New Blackadder revival rumours

Sunday 23rd August 2015, 10:53pm

Blackadder. Baldrick (Tony Robinson). Copyright: BBC / Tiger Aspect Productions

In an interview with The Sun newspaper, Sir Tony Robinson has given one of the strongest indications yet that Blackadder could return to television screens.

Rumours of a potential fifth series of the beloved sitcom have long persisted, beginning almost as soon as the final series, Blackadder Goes Forth, ended in 1989.

Talking to the newspaper to promote his new Channel 4 historical factual-entertainment series, Time Crashers, Robinson said: "I do think a new series of Blackadder is on the cards. I have spoken to virtually all the cast about this now."

He added, apparently jokingly: "The only problem is Hugh's fee. He's a huge star now -- or so he'd like to think."

Hugh Laurie has become an international star in the past decade, starring as the titular character in multi-award-winning US medical TV drama House between 2004 and 2012, a role for which he was reportedly paid in the region of £250,000 per episode.

Robinson was knighted in the Queen's 2013 Birthday Honours List for services in both public and political life. He has been a high-profile advocate of archaeology and historical education, as well as sitting on the Labour Party's National Executive Committee from 2000 to 2004.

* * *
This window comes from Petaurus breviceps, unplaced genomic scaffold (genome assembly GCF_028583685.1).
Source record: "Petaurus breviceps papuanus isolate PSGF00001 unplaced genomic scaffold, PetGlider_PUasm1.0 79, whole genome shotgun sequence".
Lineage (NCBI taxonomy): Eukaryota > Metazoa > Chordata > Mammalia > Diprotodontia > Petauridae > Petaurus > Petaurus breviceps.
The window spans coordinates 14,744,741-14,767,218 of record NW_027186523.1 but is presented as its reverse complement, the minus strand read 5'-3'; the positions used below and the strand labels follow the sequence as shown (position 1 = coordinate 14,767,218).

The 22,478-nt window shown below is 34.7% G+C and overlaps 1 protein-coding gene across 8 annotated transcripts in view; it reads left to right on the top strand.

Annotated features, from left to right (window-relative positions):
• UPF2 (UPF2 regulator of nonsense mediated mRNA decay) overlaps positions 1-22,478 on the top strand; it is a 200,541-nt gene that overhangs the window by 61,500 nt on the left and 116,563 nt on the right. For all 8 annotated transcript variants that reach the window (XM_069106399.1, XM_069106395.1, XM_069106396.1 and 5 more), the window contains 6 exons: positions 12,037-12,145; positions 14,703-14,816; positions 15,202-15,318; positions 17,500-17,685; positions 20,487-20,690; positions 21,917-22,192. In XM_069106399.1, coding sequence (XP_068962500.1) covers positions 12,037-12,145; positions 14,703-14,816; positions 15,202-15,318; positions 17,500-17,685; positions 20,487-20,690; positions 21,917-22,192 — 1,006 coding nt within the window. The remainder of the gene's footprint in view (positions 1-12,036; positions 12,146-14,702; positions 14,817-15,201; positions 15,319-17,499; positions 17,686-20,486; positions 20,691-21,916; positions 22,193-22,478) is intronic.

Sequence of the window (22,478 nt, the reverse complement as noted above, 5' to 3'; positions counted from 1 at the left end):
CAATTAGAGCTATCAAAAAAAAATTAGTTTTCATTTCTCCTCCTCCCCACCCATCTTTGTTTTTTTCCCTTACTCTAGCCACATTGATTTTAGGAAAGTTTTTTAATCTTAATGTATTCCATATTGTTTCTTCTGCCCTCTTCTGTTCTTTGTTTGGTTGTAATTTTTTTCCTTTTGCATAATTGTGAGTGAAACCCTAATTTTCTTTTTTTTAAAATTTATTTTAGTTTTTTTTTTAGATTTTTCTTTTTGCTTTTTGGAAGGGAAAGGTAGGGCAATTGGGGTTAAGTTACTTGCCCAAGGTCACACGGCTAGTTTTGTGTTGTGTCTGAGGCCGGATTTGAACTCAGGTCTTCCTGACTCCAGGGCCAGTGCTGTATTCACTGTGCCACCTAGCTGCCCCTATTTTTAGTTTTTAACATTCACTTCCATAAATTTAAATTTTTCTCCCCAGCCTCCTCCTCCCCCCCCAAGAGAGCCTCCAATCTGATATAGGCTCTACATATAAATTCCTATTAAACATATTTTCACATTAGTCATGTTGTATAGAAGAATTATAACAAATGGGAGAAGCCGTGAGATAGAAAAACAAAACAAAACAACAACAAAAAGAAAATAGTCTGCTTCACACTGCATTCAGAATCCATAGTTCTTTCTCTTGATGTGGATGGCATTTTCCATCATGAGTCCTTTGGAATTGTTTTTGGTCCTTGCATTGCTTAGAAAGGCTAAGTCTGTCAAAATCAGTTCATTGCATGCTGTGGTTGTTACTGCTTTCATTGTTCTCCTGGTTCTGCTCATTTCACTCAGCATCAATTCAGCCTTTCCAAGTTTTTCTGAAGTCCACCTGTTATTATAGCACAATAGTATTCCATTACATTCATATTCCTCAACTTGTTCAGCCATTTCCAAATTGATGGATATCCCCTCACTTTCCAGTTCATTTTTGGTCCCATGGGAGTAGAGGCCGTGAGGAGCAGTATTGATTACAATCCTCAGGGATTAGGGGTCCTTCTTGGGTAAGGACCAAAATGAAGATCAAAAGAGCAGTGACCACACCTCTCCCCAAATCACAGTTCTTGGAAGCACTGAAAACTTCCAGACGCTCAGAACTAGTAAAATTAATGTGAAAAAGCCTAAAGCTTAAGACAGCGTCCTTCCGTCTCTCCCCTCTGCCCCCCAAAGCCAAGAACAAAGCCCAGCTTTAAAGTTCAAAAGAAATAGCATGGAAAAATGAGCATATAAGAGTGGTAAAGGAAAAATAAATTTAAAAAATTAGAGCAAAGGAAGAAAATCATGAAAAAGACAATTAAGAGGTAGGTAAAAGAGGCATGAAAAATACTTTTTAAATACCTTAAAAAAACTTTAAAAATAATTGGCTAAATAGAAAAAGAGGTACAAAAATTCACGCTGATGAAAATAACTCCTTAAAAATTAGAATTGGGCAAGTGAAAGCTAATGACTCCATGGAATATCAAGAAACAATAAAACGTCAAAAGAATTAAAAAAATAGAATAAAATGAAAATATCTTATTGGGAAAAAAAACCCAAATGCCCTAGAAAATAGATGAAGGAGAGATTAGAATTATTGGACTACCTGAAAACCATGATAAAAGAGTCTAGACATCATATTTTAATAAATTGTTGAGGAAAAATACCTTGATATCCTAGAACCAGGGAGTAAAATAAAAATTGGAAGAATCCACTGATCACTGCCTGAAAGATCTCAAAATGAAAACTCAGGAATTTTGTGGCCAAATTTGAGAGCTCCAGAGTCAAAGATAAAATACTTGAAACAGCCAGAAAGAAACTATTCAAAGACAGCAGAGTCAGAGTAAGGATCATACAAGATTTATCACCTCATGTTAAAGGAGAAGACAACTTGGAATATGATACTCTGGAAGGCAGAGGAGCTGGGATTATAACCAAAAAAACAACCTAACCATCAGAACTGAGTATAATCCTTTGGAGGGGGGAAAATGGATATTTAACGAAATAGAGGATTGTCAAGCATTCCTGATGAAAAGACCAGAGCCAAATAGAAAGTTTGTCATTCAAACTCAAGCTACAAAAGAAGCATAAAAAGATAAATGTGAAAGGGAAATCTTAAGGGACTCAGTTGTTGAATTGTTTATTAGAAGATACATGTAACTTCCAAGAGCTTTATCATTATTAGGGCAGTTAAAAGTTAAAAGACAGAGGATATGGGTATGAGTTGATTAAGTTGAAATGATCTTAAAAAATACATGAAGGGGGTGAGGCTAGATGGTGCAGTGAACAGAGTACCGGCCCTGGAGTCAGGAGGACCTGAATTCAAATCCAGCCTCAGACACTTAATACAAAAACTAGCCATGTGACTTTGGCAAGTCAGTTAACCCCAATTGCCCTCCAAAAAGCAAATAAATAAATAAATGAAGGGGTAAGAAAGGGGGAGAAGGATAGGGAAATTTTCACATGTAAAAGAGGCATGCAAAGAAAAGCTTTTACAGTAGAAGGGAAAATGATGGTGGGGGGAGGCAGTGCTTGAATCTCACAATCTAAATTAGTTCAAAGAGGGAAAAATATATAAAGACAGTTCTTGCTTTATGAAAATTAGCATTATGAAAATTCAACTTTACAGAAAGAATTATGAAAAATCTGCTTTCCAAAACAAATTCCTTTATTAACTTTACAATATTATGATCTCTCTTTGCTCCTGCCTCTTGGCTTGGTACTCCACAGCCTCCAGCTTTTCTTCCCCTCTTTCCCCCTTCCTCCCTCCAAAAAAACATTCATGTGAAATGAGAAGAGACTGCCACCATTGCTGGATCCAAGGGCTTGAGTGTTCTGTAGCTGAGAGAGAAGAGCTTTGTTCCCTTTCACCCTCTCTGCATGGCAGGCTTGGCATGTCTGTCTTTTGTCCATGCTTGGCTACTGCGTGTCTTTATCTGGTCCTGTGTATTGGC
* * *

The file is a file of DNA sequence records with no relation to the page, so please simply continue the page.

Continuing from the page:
Sir Tony commented on the show's popularity and legendary status, adding: "Expectations for a new series will be high because people not only remember the original, they remember who they were when it was on. It's a big danger."

The first series of the sitcom, broadcast in 1983, was set in the latter half of the 1480s, whilst Blackadder II was set some seventy years later, amidst the court of Queen Elizabeth I. Blackadder The Third saw Hugh Laurie co-starring as Prince George in late-1700s Regency England, whilst the final series, Blackadder Goes Forth, was set in the trenches of World War I.

Specials charted the Victorian age, the turn of the Millennium, and the English Civil War of the 1640s.

The most persistent rumoured setting for a fifth series has been London in the 'Swinging Sixties', with Blackadder and Baldrick leading a pop band.

Produced by John Lloyd, the series was created by Rowan Atkinson, who starred as the titular Blackadder characters, and Richard Curtis, who wrote most of the beloved comedy series with Ben Elton.

Hugh Laurie, Stephen Fry, Rik Mayall and Tim McInnerny are amongst the other actors to have enjoyed prominent roles in the sitcom.

A revival would not be unprecedented. The BBC are understood to be keen to produce a second series of Still Open All Hours, a revival of hit Ronnie Barker sitcom Open All Hours, whilst ITV have been enjoying huge success with a revival of Birds Of A Feather after the BBC turned it down, and Dave has ordered more series of its own BBC-revival, sci-fi sitcom Red Dwarf.

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